Desmond Morton: Quebec, 1759

Written by  //  September 11, 2009  //  Canada, Québec, Wednesday Night Authors  //  Comments Off on Desmond Morton: Quebec, 1759

We also recommend L’historien Yves Tremblay a parfaitement raison et je le félicite by Jacques Boudreau in Le Devoir (note that he cites Desmond Morton’s piece with approval)
L’historien Yves Tremblay a parfaitement raison et je le félicite pour le courage dont il fait preuve, en s’attaquant à l’étrange aréopage d’activistes politico-culturels et de politiciens démagogues qui ont torpillé la reconstitution de la bataille des Plaines d’Abraham, essentiellement par opportunisme politique, afin de créer une crise qui embarrasserait le gouvernement fédéral et envenimerait les relations entre le Québec et le reste du Canada.

Quebec, 1759: Who’s missing from the script?
Most accounts of what happened on the Plains of Abraham leave out half the story


French regulars march into battle in the CBC reconstruction of the Battle of the Plains of Abraham 250 years ago.

(Toronto Star) On Sept. 12, 1759, a quarter-millennium ago, British Gen. James Wolfe landed his army under the steep bluffs that hid the Plains of Abraham and the walls of Quebec.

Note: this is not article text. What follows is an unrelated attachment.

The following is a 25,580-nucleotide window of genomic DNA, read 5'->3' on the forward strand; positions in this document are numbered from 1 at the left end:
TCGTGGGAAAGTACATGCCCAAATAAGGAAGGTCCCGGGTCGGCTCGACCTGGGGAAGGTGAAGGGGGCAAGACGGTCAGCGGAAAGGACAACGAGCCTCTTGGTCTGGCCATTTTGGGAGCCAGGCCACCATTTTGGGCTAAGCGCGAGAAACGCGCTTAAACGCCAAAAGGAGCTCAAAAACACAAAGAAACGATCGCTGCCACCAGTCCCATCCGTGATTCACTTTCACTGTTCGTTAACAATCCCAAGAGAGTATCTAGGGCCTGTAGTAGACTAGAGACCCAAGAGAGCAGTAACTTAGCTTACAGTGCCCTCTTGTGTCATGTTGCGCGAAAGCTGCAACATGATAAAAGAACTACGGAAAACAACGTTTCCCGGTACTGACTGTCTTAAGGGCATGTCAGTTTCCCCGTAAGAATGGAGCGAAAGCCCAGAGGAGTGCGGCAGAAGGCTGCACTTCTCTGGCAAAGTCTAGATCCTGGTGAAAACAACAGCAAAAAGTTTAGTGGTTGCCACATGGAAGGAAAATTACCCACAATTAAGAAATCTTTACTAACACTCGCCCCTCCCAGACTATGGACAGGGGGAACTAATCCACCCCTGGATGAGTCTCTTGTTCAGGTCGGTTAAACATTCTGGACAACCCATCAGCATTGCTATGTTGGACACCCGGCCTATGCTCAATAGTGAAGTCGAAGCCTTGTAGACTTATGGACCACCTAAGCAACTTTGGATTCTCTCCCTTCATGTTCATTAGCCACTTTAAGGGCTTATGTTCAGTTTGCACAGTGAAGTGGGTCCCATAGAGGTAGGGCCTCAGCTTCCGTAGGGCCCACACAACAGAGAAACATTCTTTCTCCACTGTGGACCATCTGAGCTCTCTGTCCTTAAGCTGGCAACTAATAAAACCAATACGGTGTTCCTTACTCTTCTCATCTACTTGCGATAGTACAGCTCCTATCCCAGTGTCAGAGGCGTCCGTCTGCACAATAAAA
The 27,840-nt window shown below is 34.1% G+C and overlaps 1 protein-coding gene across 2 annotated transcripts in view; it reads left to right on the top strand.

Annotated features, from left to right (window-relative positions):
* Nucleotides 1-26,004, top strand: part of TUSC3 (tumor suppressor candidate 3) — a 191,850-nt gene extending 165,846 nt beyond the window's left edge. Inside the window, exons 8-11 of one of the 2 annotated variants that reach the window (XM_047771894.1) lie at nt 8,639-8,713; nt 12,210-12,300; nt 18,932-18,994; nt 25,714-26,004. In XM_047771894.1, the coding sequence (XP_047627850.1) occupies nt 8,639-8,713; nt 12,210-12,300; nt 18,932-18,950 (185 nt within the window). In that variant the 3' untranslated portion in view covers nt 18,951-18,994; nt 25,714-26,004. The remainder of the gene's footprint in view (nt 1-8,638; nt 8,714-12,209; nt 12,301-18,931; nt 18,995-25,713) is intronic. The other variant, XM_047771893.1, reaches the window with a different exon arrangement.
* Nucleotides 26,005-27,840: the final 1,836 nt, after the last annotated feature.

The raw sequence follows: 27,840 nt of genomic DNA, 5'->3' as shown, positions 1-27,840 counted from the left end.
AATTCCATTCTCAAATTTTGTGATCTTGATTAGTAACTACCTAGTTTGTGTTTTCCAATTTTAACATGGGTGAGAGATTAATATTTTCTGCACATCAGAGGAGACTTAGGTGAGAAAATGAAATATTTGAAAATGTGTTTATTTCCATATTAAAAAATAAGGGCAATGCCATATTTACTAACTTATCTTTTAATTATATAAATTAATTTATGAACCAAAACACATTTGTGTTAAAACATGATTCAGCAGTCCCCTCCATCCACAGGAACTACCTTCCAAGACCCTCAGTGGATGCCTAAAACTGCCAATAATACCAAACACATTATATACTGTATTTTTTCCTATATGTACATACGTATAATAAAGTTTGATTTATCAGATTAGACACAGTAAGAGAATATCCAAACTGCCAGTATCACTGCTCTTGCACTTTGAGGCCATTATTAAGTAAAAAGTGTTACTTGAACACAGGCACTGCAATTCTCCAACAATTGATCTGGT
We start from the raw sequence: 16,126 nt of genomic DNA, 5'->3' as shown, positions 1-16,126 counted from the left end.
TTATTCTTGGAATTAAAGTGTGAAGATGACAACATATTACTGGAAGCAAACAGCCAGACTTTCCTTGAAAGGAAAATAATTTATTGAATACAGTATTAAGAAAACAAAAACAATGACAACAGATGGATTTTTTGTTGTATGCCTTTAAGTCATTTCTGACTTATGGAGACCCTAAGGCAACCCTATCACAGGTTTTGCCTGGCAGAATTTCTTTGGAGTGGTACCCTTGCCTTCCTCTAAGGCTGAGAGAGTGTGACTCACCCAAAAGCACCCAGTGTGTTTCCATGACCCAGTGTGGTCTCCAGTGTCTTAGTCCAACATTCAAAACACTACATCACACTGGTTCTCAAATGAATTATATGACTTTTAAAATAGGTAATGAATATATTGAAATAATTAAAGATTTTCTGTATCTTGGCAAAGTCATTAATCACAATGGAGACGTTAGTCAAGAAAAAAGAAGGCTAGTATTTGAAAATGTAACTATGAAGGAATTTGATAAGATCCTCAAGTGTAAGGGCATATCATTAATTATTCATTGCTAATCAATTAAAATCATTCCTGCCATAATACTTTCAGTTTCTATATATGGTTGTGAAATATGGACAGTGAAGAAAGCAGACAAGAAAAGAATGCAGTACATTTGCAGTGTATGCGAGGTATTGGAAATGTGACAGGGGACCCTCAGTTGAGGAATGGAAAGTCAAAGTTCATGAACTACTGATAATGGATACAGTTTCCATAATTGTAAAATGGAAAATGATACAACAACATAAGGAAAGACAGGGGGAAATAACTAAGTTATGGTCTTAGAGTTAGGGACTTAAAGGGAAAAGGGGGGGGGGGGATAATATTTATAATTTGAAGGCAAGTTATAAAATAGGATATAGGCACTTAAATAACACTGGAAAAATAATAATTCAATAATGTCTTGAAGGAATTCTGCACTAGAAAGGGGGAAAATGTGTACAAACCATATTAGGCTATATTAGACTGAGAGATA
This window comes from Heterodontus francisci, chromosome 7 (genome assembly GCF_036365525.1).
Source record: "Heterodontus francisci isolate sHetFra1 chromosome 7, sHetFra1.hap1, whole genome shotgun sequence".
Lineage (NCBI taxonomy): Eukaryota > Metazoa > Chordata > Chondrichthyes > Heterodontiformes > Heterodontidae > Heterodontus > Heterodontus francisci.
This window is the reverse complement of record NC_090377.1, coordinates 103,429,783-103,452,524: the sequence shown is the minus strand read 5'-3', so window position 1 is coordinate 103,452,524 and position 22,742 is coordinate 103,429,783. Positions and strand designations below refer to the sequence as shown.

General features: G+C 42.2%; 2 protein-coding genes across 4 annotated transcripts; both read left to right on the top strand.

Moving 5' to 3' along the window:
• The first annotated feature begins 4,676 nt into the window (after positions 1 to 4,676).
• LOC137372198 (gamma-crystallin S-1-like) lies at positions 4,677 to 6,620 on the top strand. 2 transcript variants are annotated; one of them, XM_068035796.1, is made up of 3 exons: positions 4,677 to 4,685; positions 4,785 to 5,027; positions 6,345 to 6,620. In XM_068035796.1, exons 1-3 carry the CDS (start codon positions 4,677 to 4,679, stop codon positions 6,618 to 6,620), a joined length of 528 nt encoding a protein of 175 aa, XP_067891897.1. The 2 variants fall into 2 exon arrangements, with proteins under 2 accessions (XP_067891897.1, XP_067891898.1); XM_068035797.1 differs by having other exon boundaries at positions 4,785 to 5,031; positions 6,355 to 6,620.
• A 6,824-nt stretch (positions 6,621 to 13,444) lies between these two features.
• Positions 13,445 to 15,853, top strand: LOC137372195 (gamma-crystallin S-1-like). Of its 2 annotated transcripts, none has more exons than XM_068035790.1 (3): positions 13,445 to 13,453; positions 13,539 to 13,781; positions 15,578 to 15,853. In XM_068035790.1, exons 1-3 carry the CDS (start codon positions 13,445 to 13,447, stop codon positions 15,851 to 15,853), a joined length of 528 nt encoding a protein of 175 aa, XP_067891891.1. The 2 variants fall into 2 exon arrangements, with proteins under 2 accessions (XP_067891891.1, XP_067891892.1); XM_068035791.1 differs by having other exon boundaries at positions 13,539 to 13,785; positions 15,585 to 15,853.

While rangers and light infantry battled the French force guarding the top of the hill, a rushing tide carried the British past their landing place. Somehow, they stumbled back to the Anse au Foulon, struggled up the slope and lined up to await the French response.

Perhaps the Marquis de Montcalm should have collected his whole army while the British awaited their fate. Instead, as Wolfe had hoped, Montcalm mustered his white-coated French regulars, mixed in a few thousand motley Canadian militia and his aboriginal allies and marched them up from Beauport to the Butte a Neveu, a rocky mound between Quebec’s walls and the British. Experts tell us Montcalm should have calmed down his troops and waited for the British to attack up his hill. He didn’t.

The armies of Wolfe and Montcalm were about the same size but they had trained differently. An infantry colonel for most of his career, Wolfe had spent the summer drilling his men to load and fire their brown Bess muskets for best effect – at short range, they were killers!

Montcalm had mixed his regulars and militia but he had despaired of making “real” soldiers from the scruffy and wilful militia. Faced with an enemy, the Canadiens and aboriginals did what modern soldiers are told to do: take cover, crawl to see an enemy, take aim and shoot. That morning, that’s what they did, killing and wounding lots of British redcoats; even hitting Wolfe himself on his hand and his belly.

Suddenly, the French regulars began pouring down from their hill, eager to crush the British as they had at Monongahela, Oswego, Fort William Henry, Carillon and, weeks before, at Montmorency Falls. A gloomy Montcalm did not stop them. Badly out of range, some began to shoot. Amid the trees and boulders of the Butte, the regulars dissolved into three distinct crowds, two heading north, one south, all missing the British centre. Forty yards from the stolid British line, the French stopped.